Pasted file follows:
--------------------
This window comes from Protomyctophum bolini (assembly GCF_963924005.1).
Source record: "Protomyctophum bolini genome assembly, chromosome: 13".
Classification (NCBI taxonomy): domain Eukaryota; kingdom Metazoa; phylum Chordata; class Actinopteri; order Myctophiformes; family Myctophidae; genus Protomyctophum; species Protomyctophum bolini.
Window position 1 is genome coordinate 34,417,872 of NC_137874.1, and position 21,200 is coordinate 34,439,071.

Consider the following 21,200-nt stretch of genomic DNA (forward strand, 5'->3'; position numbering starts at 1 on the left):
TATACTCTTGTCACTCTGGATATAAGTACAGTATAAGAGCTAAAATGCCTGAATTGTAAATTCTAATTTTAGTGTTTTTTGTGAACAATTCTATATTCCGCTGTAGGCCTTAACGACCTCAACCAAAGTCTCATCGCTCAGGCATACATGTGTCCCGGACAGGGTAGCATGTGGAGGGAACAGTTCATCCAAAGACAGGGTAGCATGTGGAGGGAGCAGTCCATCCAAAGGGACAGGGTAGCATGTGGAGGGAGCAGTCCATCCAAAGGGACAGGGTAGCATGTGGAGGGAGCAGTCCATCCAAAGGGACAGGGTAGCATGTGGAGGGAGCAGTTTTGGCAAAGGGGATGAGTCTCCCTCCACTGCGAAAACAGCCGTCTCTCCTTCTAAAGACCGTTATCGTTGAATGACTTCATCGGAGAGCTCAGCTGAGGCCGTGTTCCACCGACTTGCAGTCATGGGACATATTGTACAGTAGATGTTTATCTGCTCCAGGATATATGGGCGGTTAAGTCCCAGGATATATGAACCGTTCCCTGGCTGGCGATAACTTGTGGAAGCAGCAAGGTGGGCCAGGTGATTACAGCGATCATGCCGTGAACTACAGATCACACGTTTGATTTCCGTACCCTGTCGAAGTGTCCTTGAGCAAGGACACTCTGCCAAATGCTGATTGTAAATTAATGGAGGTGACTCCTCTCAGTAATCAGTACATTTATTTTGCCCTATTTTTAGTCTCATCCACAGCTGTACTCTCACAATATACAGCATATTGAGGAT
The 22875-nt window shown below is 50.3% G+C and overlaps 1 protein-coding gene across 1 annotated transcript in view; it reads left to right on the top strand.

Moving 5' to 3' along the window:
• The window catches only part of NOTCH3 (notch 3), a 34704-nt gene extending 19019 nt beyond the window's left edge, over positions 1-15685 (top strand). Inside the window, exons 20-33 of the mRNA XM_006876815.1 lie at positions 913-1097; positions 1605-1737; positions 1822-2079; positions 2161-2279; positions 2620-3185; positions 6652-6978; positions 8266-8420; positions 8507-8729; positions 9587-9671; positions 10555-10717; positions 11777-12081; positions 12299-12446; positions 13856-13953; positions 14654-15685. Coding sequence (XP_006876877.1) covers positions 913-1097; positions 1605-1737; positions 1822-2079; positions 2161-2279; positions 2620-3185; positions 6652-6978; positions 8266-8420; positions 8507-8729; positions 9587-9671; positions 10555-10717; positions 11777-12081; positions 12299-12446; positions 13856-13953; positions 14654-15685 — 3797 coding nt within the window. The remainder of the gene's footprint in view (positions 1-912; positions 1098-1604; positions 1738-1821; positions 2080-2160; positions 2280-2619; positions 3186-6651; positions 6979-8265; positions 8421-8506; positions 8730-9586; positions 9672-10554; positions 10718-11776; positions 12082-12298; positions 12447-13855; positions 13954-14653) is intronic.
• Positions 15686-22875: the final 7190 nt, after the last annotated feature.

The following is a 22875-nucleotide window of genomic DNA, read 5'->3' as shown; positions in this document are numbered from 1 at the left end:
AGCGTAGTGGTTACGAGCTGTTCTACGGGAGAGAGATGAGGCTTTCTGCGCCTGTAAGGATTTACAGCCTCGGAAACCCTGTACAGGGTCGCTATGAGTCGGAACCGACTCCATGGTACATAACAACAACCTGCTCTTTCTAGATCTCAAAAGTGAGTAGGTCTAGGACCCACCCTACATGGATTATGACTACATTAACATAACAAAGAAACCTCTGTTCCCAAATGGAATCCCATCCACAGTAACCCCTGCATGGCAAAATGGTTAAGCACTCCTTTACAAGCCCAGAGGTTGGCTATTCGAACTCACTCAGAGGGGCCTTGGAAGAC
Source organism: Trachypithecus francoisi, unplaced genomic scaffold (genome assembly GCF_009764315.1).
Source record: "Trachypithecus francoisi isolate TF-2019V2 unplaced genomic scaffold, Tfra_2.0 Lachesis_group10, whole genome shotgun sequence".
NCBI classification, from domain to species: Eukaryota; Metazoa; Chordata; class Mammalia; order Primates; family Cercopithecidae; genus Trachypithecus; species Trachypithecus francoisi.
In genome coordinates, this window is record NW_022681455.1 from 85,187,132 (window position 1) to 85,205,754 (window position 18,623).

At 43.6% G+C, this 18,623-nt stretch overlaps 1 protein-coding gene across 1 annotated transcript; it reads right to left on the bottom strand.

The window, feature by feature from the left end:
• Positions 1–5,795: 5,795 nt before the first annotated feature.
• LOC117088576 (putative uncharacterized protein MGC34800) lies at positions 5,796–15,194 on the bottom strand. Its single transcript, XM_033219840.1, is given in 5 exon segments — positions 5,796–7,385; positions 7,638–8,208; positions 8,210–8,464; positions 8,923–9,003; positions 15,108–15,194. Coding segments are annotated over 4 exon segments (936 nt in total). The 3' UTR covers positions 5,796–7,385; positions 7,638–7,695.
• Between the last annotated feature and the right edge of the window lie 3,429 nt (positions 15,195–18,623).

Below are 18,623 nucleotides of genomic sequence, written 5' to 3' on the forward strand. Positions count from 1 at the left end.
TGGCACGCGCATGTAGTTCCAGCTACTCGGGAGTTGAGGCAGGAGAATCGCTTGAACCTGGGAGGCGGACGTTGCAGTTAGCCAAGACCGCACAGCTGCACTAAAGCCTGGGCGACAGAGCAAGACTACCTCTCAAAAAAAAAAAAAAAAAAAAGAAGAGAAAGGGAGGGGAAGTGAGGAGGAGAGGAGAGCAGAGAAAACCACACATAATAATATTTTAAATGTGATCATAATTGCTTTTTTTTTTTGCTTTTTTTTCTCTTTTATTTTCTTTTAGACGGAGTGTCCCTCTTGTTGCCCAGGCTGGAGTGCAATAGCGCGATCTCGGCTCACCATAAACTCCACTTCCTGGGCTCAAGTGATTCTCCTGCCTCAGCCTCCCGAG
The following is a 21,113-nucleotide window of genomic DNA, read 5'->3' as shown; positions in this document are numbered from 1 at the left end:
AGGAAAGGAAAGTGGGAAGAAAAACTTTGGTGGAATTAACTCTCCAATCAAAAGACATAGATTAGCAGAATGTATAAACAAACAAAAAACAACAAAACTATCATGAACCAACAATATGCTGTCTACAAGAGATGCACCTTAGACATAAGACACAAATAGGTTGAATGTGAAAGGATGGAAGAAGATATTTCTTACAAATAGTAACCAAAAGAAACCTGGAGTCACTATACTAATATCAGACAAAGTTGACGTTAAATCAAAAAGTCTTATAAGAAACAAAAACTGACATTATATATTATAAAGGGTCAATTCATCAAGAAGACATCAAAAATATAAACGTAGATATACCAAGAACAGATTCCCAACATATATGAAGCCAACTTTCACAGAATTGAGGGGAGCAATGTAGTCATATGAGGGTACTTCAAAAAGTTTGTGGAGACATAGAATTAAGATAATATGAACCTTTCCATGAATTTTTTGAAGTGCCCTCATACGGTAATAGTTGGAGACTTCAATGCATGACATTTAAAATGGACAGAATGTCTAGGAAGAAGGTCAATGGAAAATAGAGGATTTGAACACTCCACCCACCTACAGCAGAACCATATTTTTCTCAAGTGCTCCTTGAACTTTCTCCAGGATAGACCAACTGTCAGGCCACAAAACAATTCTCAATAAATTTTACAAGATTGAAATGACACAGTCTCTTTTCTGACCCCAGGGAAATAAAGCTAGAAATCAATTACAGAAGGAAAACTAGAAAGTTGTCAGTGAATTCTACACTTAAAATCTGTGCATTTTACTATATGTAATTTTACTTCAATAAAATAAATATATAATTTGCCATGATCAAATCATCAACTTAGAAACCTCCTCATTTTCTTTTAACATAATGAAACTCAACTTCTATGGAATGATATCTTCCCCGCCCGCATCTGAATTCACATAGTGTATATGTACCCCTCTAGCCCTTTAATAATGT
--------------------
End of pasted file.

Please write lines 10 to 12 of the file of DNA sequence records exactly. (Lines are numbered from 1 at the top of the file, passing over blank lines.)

• Positions 15686-22875: the final 7190 nt, after the last annotated feature.

The following is a 22875-nucleotide window of genomic DNA, read 5'->3' as shown; positions in this document are numbered from 1 at the left end:
AGCGTAGTGGTTACGAGCTGTTCTACGGGAGAGAGATGAGGCTTTCTGCGCCTGTAAGGATTTACAGCCTCGGAAACCCTGTACAGGGTCGCTATGAGTCGGAACCGACTCCATGGTACATAACAACAACCTGCTCTTTCTAGATCTCAAAAGTGAGTAGGTCTAGGACCCACCCTACATGGATTATGACTACATTAACATAACAAAGAAACCTCTGTTCCCAAATGGAATCCCATCCACAGTAACCCCTGCATGGCAAAATGGTTAAGCACTCCTTTACAAGCCCAGAGGTTGGCTATTCGAACTCACTCAGAGGGGCCTTGGAAGAC